Anyway, I'm learning...
     
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  11. sureshs

    sureshs Bionic Poster

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    The first thing is to get that out of your thinking. Most of the time, recreational players lose matches because they should be losing them.
     
    #11
  12. LeeD

    LeeD Bionic Poster

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    Post 11.
    You should never think you can win, unless you breadstick the opponent every time.
    Believe it or not, HE is also trying to win, and adjust his losing game.
    The world is not always about me me me.
     
    #12
  13. BHiC

    BHiC Rookie

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    I completely agree with this advice. I also went through an extended period where I had some very poor match results and I have recently started turning it around by focusing on being really high energy. Especially when you are feeling nervous, getting the feet moving really does seem to help.
     
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  14. boosted180

    boosted180 New User

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    You're right. That kind of thinking is what gets me in trouble - expecting to beat a guy just b/c I've beaten him before or that he's ranked lower than me or that he's been beaten by someone who I had wins against.

    I guess technically, there's no such thing as losing a match you "shouldn't" lose. That makes me feel a little better. I just have to accept that on that particular day, that guy played better than me.

    The frustrating thing is one of the guys I lost to, I'd beaten 5 times before in straight sets. But I guess it was the "playoffs" so I was nervous or whatever, but he pushed me to 3 sets and beat me in the tie-breaker 3rd set. I felt horrible and immediately asked him if he wants a re-match.

    Two weeks later, it felt awesome when I completely demolished him 6-4 , 6-0. I've never played with that much intensity and focus and freedom from nerves before. That second set was the best tennis I've ever played in my life. Too bad I cant get into that "state" or "mind-set" every time I play.
     
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  15. fuzz nation

    fuzz nation Legend

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    Actually, I'll bet you a nickel that you can learn to work into that mind-set. Many of us assume that if we go out and focus on playing hard, we should be able to win if we turn in a decent effort. While we spend lots of time developing our technique though, it's much less common that we practice that match mode of thinking. If you practice yours a bit, you will likely have a much more positive experience on the courts a lot more often.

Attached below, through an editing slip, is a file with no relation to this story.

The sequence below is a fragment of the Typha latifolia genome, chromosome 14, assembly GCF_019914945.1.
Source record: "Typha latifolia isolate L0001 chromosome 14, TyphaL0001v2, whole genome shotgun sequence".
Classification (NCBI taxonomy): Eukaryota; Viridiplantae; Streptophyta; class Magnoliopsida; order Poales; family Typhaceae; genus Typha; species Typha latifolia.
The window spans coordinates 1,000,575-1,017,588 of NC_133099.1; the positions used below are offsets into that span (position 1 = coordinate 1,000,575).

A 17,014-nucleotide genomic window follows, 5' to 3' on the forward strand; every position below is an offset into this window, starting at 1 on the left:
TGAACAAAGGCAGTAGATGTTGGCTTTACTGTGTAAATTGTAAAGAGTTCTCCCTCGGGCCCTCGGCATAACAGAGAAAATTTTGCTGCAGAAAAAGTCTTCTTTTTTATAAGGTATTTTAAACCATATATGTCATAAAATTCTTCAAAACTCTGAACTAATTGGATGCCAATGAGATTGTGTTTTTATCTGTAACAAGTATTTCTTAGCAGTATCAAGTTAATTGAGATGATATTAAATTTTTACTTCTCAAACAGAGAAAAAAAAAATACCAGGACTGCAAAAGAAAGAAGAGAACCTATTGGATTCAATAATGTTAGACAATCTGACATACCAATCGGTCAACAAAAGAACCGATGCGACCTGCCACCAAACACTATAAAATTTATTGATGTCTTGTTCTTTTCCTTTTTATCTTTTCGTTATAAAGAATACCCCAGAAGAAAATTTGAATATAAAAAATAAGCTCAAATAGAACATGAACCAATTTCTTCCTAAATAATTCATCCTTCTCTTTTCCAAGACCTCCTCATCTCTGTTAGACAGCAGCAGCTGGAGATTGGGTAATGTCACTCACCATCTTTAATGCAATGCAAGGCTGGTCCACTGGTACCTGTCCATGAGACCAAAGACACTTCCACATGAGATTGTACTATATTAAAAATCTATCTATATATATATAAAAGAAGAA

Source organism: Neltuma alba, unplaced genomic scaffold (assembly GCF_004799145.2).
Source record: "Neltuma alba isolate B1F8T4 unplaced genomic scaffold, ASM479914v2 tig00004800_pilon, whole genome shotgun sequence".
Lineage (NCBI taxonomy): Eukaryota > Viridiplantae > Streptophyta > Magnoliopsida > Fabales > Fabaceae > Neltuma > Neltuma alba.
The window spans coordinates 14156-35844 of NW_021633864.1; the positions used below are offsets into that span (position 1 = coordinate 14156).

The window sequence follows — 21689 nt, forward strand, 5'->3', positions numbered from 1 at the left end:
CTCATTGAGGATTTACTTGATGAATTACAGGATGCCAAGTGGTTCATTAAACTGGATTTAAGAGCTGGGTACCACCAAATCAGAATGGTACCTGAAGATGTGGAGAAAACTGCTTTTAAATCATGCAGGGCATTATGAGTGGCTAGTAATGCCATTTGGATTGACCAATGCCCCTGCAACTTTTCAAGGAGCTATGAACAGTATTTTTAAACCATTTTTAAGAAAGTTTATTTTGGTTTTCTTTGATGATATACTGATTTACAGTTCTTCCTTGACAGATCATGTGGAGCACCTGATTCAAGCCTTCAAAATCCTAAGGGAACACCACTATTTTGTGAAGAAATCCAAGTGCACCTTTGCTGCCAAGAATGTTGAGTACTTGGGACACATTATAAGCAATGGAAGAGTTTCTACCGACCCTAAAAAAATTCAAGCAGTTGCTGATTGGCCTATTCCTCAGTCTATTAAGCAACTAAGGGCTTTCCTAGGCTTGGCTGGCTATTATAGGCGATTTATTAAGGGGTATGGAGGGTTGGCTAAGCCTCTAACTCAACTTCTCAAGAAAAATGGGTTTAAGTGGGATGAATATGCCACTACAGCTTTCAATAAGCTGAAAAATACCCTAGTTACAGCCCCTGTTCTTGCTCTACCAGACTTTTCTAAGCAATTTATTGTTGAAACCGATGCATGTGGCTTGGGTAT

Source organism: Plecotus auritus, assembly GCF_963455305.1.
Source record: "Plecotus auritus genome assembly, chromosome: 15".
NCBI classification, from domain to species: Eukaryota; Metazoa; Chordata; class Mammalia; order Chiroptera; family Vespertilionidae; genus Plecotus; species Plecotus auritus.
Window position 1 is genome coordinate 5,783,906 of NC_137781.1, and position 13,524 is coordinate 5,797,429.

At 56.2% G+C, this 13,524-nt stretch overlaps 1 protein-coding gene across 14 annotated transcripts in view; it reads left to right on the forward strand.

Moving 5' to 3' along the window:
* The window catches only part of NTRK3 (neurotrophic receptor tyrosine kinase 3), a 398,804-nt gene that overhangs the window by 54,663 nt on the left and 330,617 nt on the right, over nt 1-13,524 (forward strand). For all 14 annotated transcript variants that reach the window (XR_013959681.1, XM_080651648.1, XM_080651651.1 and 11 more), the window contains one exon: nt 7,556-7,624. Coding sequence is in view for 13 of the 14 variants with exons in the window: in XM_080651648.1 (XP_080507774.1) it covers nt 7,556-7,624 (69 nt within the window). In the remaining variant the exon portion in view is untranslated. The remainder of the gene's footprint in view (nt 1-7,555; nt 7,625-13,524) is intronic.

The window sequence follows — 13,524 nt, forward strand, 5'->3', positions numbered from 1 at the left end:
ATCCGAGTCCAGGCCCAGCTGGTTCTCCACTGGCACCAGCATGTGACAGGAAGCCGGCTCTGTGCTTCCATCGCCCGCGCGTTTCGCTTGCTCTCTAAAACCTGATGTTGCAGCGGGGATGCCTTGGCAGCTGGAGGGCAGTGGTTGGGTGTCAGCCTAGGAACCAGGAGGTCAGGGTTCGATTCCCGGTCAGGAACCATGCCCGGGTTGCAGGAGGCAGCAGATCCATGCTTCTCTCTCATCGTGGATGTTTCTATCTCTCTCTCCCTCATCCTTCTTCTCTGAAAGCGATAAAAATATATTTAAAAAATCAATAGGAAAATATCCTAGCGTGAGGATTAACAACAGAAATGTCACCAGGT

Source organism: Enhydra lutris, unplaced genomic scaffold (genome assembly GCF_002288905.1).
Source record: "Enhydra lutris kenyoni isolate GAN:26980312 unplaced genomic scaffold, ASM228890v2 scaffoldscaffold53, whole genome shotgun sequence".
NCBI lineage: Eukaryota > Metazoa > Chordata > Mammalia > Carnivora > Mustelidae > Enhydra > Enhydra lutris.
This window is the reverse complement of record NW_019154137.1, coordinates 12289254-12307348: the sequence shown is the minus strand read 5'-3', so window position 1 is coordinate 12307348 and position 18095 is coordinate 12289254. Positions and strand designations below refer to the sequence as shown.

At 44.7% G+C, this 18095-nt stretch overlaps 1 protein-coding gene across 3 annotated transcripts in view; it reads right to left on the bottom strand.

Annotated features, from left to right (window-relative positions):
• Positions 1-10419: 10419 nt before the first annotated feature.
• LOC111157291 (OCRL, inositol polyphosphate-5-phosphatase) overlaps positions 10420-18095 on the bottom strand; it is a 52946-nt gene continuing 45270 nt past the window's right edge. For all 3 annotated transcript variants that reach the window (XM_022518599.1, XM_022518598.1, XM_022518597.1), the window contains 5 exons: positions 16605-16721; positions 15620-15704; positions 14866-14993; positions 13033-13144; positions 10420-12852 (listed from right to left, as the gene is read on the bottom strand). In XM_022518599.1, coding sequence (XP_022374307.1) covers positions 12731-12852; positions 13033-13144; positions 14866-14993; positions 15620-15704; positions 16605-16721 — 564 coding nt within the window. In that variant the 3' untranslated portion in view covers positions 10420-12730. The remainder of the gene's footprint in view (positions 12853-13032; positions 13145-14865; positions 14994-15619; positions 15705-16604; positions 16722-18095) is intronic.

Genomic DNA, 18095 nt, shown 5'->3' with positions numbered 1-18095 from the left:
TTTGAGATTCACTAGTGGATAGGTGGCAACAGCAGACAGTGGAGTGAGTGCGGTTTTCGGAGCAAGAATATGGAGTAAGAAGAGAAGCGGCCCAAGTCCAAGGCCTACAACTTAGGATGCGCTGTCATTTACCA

Another significant piece of the Braden book digs into the need for players like ourselves to dig into our own expectations and confront them. You already mentioned yours above and it sounds as though you can already appreciate that your own expectations are something that you need to actively manage. I think that you're definitely onto something. While I don't necessarily want everyone under the sun to read Mental Tennis, I think you could make some real gains with it. Keep us posted.
     
    #15
  16. MissD

    MissD New User

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    Mental Tennis Help

    I really love Championship Tennis by Frank Giampaolo. He has a series of Mental Emotional Tennis Workbooks too www.tennisparentsolutions.com
     
    #16
  17. LuckyR

    LuckyR Legend

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    You sound like a classic case of the all too common Fear of Losing. There is a world of difference between wanting to win and trying to avoid losing. Ultimately everyone has to deal with this, you just don't have a technique to do so yet. You know your personality better than we do, so we aren't in a position to choose what to do. Some like coaching themselves, especially between points (Sharapova, Ivanovic for example), others realize that anger is the opposite of fear and blow their stack (Johnnie Mac), others get all Zen-like (Fed, Borg) mostly folks try to pump themselves up, with varying degrees of success.
     
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  18. NLBwell

    NLBwell Legend

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    Sometimes a coin flip will come up tails 6 times in a row.
    Not necessarily anything wrong with your mental game.

    If the players you are losing close matches to are not supposed to be as good as you, why are you going 3 sets or getting in tiebreakers with them? Is there a style of play that you don't like? Do you prefer to play against pace (that the better players will give you)? Do you get short balls you make unforced errors against? Do the players lock down and play more conservatively in tiebreakers so you are facing a player who becomes more of a pusher than earlier in the match?
    Look at more things to find the cause of why you are losing. If you beat the lower ranked players easily, you take the tiebreakers out of the equation.
     
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  19. Djoker91

    Djoker91 Rookie

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    Oh no. There is absolutely matches you shouldn't lose. As well as points you shouldn't lose. You construct the point, a 7 shot rally, and you pull the opponent off the court. An easy volley awaits to the open court. You net it. You should win that point. You went thru all the hard work to give yurself the best chance. Same with the match. If yur playing great, and capable of maintaining that, but don't when closing the match out, that match should be yours. My strategy, force an error from your opponent. You don't need a line clipper to win points in clutch spots. That's too hard. I serve into the body and hit fastballs down the middle. Leaves room for margin of error, and usually they have trouble getting it back because they themselves are dealing with nerves and the ball is coming in quick right at them. And backhand slice. Heavy slice. Gives them time before they hit it to think if I miss handle this slice I could lose the match. Things like this